Ethical Birdwatching and Engagement

Practice Respectful Observation

Use caution when photographing or observing birdhouses, as too much disruption can distress birds and endanger nests. 

Avoid sharing nest locations on social media or with groups, which can attract nest predators. Always respect closures around sensitive nesting habitats.

Do Not Disturb Nesting Birds

Parent birds will divebomb or use other tactics to keep perceived threats away from their nest. Take these cues and retreat to avoid stressing nesting pairs!

Nest abandonment and failure to properly feed chicks can happen when birds feel threatened. Simply watch from a distance if birds seem distressed by your presence.

Spread Bird-Friendly Conservation

We can all help protect the birds that share our world. Talk to neighbors about making yards more bird-friendly, volunteer for habitat restoration, put decals on windows to prevent collisions and support bird conservation organizations.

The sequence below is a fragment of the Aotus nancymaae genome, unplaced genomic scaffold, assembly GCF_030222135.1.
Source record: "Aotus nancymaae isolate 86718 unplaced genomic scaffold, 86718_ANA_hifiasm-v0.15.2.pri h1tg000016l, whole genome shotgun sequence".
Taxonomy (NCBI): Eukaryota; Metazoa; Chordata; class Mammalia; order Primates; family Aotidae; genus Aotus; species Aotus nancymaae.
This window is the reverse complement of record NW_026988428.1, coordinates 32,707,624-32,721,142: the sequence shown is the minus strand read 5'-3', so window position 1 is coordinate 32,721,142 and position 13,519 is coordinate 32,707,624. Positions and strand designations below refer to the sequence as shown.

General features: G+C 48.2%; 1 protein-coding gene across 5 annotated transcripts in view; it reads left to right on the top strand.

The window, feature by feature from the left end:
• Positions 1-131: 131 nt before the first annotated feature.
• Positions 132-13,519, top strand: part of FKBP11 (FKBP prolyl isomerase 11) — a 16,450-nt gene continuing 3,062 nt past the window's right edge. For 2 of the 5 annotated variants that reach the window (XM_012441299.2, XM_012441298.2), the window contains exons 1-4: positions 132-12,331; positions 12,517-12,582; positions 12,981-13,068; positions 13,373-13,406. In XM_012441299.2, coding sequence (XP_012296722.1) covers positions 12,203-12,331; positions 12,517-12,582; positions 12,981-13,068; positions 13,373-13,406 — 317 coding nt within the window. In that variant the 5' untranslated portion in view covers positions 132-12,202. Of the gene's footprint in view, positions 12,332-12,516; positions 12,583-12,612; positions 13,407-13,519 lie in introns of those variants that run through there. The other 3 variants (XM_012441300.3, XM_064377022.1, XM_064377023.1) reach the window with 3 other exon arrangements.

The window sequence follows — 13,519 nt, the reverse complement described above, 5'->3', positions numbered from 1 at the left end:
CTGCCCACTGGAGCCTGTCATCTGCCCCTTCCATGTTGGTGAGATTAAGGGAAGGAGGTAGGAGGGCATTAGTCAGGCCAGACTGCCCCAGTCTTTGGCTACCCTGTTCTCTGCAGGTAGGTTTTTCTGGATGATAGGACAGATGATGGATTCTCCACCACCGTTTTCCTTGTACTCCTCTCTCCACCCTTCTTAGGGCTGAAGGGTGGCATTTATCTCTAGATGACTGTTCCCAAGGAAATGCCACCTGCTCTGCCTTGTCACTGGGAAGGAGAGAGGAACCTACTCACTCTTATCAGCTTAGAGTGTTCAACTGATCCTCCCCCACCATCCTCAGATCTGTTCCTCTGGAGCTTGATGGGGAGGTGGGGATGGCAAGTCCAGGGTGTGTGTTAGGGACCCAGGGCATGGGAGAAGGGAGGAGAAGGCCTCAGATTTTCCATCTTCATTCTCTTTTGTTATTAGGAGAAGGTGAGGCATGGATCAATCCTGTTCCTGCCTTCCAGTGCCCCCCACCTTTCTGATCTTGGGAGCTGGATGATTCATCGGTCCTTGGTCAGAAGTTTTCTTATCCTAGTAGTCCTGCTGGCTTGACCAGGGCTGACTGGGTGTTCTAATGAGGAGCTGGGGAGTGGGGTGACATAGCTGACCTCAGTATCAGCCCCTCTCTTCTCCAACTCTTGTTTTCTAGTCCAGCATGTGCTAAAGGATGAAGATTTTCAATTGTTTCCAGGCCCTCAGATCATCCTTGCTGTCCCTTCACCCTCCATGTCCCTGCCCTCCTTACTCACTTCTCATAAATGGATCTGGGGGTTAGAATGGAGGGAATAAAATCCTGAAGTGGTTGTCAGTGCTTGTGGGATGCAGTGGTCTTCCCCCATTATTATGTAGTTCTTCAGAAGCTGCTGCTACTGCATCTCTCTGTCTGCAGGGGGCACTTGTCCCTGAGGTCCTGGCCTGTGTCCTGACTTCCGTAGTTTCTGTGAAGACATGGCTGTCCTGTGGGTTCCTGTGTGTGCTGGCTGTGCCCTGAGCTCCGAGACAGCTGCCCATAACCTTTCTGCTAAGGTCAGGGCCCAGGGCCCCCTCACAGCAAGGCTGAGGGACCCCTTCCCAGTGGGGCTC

Inspiring one person to appreciate and protect our avian neighbors can make all the difference. Be that inspiration!

Bird Friendly Conservation

Welcoming charming and colorful songbirds to your yard is one of the greatest joys of gardening. By understanding birds’ needs, creating an enticing habitat, and responsibly maintaining birdhouses, you’ll soon enjoy the sights and sounds of your new feathered neighbors. 

As you observe bluebird pairs feeding their chicks or wrens serenading you from their cozy home, you’ll know your diligent gardening work has paid off. Here’s to a flourishing birdhouse and many seasons of nesting success ahead!